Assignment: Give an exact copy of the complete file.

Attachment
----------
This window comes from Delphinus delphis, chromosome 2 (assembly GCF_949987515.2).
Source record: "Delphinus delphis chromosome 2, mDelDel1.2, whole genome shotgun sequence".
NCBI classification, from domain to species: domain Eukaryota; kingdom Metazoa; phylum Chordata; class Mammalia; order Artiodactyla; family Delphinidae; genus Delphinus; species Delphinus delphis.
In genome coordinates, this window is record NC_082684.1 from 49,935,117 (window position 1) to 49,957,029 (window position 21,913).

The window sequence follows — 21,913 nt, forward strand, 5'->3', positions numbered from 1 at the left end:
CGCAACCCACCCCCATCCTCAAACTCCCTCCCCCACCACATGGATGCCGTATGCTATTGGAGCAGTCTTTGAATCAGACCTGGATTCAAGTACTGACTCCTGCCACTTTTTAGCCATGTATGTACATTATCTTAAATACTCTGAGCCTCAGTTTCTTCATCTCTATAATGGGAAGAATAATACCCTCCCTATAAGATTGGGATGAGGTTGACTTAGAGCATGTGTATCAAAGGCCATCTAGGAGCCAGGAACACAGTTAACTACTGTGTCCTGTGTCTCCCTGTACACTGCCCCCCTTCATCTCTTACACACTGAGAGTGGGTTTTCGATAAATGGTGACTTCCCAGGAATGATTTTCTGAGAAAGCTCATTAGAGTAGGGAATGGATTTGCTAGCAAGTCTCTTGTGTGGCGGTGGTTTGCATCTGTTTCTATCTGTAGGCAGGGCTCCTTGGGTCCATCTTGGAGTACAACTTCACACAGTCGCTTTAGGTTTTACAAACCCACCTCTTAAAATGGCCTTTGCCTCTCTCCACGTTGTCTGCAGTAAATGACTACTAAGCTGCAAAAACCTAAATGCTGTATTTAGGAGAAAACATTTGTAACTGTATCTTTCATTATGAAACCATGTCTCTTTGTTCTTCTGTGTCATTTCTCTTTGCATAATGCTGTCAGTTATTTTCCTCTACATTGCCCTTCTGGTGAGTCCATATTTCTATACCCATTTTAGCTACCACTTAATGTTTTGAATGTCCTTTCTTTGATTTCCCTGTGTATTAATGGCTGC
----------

This window comes from Delphinus delphis, chromosome 2 (assembly GCF_949987515.2).
Source record: "Delphinus delphis chromosome 2, mDelDel1.2, whole genome shotgun sequence".
NCBI classification, from domain to species: domain Eukaryota; kingdom Metazoa; phylum Chordata; class Mammalia; order Artiodactyla; family Delphinidae; genus Delphinus; species Delphinus delphis.
In genome coordinates, this window is record NC_082684.1 from 49,935,117 (window position 1) to 49,957,029 (window position 21,913).

The window sequence follows — 21,913 nt, forward strand, 5'->3', positions numbered from 1 at the left end:
CGCAACCCACCCCCATCCTCAAACTCCCTCCCCCACCACATGGATGCCGTATGCTATTGGAGCAGTCTTTGAATCAGACCTGGATTCAAGTACTGACTCCTGCCACTTTTTAGCCATGTATGTACATTATCTTAAATACTCTGAGCCTCAGTTTCTTCATCTCTATAATGGGAAGAATAATACCCTCCCTATAAGATTGGGATGAGGTTGACTTAGAGCATGTGTATCAAAGGCCATCTAGGAGCCAGGAACACAGTTAACTACTGTGTCCTGTGTCTCCCTGTACACTGCCCCCCTTCATCTCTTACACACTGAGAGTGGGTTTTCGATAAATGGTGACTTCCCAGGAATGATTTTCTGAGAAAGCTCATTAGAGTAGGGAATGGATTTGCTAGCAAGTCTCTTGTGTGGCGGTGGTTTGCATCTGTTTCTATCTGTAGGCAGGGCTCCTTGGGTCCATCTTGGAGTACAACTTCACACAGTCGCTTTAGGTTTTACAAACCCACCTCTTAAAATGGCCTTTGCCTCTCTCCACGTTGTCTGCAGTAAATGACTACTAAGCTGCAAAAACCTAAATGCTGTATTTAGGAGAAAACATTTGTAACTGTATCTTTCATTATGAAACCATGTCTCTTTGTTCTTCTGTGTCATTTCTCTTTGCATAATGCTGTCAGTTATTTTCCTCTACATTGCCCTTCTGGTGAGTCCATATTTCTATACCCATTTTAGCTACCACTTAATGTTTTGAATGTCCTTTCTTTGATTTCCCTGTGTATTAATGGCTGC